The first option is keyword matching in programmatic media. This method fails if a word has multiple meanings, like the keyword bank making it likely an ad will be placed on the wrong contextual pages like those talking about “blood banks” or “West Bank.” White lists can reduce mismatch incidences some but it still lacks nuanced contextual matching capability.

The second option is “Interest or Topic Targeting.” Technically, this uses the platform’s predefined topic data structure so that all web pages where ads can be placed are pre-classified into static interest classifications; music, news, sports, cooking etc. The obvious gap is that most advertisers don’t fit neatly into predefined categories, like a company selling “farm drones.” The other issue is that DSPs use a static topic-data base which doesn’t reflect new interest topics like Cannabis. These limitations have profound negative impacts on acquisition centric marketers, especially eCommerce, B2B and direct-to-consumer marketers.

The contextual gaps of Demand Side Platforms have a darker side too. Financially, buying platforms are incentivized to require advertisers to target topics broadly forcing them to buy lots of contextually irrelevant impressions that would be avoided if there were true contextual targeting.

As this fairy tale dies, many marketers are exploring smaller niche, topic based programmatic networks like Monumetric versus buying contextual advertising via the mega buying platforms.

6) “Ad Tech automation technology means corporate in-sourcing is a good idea.”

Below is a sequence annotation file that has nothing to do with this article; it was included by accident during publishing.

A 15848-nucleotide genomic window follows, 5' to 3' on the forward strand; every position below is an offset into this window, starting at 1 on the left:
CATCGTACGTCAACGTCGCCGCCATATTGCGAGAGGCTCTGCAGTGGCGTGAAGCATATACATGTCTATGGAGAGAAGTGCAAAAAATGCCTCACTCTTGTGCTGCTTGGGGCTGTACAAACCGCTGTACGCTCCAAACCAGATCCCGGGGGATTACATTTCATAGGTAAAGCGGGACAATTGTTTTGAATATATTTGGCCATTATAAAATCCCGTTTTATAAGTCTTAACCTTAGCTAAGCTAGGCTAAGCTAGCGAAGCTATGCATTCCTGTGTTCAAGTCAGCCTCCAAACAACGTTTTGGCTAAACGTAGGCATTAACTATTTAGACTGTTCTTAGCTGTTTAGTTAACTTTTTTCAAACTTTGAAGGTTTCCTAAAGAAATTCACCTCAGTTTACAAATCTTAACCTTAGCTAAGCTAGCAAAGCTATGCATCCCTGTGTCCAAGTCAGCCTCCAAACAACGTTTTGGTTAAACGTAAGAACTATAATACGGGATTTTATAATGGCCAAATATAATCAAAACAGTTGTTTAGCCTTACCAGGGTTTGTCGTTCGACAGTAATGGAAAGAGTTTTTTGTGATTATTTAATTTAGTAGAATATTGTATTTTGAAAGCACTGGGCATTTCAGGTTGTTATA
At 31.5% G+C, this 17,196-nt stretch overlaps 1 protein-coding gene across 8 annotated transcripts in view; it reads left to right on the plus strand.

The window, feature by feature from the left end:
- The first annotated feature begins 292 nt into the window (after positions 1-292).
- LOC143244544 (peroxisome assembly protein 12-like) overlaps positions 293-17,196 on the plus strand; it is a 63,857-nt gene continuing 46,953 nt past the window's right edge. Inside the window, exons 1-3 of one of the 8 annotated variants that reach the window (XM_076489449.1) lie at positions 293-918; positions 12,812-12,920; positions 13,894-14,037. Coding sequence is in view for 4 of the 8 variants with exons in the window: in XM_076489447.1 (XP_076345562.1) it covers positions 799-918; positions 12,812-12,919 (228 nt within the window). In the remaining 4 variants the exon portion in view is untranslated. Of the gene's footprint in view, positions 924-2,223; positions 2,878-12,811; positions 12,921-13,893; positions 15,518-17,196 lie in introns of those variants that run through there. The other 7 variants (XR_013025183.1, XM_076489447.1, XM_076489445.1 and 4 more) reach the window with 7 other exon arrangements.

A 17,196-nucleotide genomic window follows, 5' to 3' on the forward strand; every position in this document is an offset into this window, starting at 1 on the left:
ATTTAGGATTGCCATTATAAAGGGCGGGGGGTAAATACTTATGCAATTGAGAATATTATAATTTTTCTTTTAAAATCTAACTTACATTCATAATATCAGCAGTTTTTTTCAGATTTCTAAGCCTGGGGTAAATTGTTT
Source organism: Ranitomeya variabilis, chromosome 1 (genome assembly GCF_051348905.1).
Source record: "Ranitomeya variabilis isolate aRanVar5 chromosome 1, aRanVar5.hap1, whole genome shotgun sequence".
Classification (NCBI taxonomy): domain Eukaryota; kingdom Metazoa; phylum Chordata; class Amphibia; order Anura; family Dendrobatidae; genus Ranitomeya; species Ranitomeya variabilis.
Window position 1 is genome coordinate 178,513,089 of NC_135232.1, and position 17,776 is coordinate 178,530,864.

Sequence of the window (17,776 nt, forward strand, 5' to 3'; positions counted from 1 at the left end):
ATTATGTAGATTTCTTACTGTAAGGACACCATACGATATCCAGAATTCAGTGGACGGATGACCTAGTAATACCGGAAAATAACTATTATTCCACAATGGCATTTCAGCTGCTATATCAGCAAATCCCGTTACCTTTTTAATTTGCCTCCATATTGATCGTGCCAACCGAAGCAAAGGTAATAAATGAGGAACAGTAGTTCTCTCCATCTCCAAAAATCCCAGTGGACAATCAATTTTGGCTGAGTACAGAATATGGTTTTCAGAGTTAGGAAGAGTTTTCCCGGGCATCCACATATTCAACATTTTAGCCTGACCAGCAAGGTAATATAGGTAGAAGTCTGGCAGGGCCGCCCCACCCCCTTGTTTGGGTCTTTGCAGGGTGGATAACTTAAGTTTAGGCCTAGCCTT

The potential cost savings of in-sourcing makes this question inevitable so it’s no surprise, therefore, that programmatic media buying is the in-sourced “flavor of the month.”

Unfortunately, SaaS platform vendors create false expectations that labor costs are reduced with in-sourcing. This obscures the truth that there are huge technical and labor costs required to manage a complex buying platforms. To be sure, some of the largest companies can make a case for it but by and large most advertisers are simply ill equipped to manage it with quality long-term.

7) “Investing in more ad tech will increase ROI.”

There is an epic battle brewing between marketing automation platforms and advertising platforms because they are both fighting for the larger share of the same marketing budgets. To win, adtech vendors are morphing to use automation to coordinate marketing activities and marketing automation is looking to envelop digital advertising buying within its domains. This leaves advertisers overwhelmed with a messy overlap of features and data between modules even within the same automation platform. Sadly, this makes it even harder (if that were possible) to determine marketing ROI. Marketers are realizing that sometimes less is more — especially in martech and adtech until this situation stabilizes. A newer option that is coming online now are ROI-centric, single supply chain platforms that link creative, buying, modeling and acquisition within a unified solution. An example is Organic Search Advertising from engageSimply, which I am proud to shamelessly plug as this is our firm’s flagship solution.

The gilding has come off the adtech rose and savvy marketers now see it for what it — a potential great enabler that’s no silver bullet to cure all marketing’s ills. Yet with skill and artistry, adtech can be game changing for 2019 if we really are ready to let go of early adtech fairy tales and get real.

Happy 2019.

May your 2019 marketing sparkle!